1873, August 23 rd
British Archaeological Association’s Congress
The 13th annual congress of the British archaeological Association was resumed yesterday. There was a varied and interesting programme, and a large number of the members attended. Until the afternoon everything passed off as pleasantly as could be desired, but between three and four o’clock an unfortunate carriage accident occurred, which cause considerable alarm, and materially marred the enjoyment of the subsequent proceedings.
The party, which numbered about 150 persons, left the Victorian station, at 10 o’clock, by special train, for Conisborough, where they were joined by Lord Denman and a number of ladies and gentlemen from Rotherham. Conisbrough Castle and the church. – The ruins of the ancient Castle at Conisbrough were inspected, under the guidance of Mr. E. Roberts, who gave a minute description of the architectural and other features of the buildings.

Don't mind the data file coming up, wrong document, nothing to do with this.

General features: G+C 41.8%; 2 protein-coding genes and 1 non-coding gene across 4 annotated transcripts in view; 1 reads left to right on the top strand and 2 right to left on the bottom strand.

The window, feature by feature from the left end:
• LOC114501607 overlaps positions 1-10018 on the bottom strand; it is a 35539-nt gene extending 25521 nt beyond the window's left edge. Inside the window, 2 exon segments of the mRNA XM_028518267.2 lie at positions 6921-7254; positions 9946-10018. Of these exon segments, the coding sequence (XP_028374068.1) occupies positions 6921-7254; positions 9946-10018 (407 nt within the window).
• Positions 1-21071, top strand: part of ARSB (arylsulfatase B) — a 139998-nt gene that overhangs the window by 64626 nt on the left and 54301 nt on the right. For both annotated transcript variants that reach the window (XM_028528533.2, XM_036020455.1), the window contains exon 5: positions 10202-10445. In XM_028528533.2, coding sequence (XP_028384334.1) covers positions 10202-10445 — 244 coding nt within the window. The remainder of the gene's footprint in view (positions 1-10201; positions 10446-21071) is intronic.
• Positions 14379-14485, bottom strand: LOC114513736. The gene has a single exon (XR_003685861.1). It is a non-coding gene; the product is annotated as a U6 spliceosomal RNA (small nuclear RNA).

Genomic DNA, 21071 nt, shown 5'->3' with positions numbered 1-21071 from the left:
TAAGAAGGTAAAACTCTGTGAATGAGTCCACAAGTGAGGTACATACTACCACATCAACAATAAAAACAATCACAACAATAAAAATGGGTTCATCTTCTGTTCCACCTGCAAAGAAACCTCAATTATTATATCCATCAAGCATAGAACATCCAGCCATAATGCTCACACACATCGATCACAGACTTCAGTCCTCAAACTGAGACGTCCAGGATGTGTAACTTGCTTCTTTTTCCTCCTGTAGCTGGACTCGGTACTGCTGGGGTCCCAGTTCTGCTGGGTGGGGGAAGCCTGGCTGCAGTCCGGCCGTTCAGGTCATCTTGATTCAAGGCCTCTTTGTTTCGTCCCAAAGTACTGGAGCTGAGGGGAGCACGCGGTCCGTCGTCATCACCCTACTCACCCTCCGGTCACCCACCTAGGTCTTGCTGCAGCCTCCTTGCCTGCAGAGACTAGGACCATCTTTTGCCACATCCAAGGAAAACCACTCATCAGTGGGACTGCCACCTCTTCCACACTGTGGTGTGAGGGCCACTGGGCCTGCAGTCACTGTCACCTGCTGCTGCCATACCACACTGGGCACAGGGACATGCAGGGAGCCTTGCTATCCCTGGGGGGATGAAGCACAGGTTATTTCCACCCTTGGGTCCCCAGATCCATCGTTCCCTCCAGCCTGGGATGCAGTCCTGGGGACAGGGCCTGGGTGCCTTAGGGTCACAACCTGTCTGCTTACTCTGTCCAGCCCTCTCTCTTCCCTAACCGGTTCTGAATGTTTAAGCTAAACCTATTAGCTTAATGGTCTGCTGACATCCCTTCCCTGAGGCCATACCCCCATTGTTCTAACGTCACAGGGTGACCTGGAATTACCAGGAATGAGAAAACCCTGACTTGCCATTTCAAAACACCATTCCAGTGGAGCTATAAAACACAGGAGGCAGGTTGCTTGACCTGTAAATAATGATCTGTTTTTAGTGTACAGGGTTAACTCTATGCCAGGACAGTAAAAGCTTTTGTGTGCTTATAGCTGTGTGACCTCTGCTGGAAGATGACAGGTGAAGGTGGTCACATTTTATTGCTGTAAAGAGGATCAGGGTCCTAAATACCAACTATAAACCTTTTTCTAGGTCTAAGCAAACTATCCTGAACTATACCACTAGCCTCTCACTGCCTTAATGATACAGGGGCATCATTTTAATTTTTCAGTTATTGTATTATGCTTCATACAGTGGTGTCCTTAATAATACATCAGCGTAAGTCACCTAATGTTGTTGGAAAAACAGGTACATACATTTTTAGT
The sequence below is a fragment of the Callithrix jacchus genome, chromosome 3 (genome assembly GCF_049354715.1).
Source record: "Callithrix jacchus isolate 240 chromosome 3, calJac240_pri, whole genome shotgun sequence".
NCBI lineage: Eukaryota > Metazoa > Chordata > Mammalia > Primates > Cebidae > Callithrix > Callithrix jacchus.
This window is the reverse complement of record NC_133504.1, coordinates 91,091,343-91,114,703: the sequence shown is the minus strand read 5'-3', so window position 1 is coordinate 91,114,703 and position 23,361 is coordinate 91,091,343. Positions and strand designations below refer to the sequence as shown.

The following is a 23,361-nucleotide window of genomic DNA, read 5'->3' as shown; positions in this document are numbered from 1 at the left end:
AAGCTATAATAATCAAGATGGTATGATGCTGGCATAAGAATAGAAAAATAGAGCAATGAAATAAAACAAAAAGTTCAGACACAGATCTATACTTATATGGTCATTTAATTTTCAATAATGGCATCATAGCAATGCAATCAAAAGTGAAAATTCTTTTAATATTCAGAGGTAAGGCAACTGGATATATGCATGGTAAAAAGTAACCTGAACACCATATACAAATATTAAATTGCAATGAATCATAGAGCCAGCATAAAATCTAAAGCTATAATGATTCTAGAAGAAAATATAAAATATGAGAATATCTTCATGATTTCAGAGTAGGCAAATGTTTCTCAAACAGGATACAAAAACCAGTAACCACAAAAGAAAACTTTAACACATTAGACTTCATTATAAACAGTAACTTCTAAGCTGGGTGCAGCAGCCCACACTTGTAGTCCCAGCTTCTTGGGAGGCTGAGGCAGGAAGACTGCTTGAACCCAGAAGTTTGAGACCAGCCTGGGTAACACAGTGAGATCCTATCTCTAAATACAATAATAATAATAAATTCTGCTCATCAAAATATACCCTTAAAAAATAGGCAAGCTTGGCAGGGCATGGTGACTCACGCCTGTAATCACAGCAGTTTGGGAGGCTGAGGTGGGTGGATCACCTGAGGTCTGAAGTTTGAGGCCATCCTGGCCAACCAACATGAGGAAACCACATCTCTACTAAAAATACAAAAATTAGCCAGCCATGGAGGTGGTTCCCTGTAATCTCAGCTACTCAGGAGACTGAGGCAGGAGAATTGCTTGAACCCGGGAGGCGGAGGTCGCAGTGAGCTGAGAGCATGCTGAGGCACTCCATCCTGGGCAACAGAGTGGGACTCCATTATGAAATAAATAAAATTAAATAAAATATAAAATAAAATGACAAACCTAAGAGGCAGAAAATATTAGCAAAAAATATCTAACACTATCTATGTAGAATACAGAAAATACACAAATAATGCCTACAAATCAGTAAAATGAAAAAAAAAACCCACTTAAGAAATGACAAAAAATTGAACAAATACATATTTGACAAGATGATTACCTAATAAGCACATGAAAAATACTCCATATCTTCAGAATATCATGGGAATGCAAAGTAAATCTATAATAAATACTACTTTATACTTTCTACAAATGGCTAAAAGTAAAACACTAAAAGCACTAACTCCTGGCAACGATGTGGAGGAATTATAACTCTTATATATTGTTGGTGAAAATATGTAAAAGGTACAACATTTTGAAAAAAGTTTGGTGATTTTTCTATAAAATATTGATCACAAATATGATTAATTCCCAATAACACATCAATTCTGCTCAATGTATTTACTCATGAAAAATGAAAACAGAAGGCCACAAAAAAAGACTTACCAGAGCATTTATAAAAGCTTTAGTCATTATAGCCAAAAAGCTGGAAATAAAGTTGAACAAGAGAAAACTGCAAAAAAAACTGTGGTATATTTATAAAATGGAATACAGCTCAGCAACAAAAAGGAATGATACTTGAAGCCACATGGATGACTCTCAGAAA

Seated as it was on nearly the highest ground of the neighbourhood Conisborough castle occupied a site remarkably well chosen, and one which did much credit to the skill and military genius of the period in which it was erected.
The castle was built by Isabel, sole daughter and heiress of William de Warren, the third Lord of that name.
The church, over which also Mr. Roberts conducted the excursionist, was one of the Norman period, a very interesting to the archaeological student. It was probably built between the years 1187 and 1190. On the motion of Mr. R. M. Phillips second by Dr. Black a vote of thanks was passed.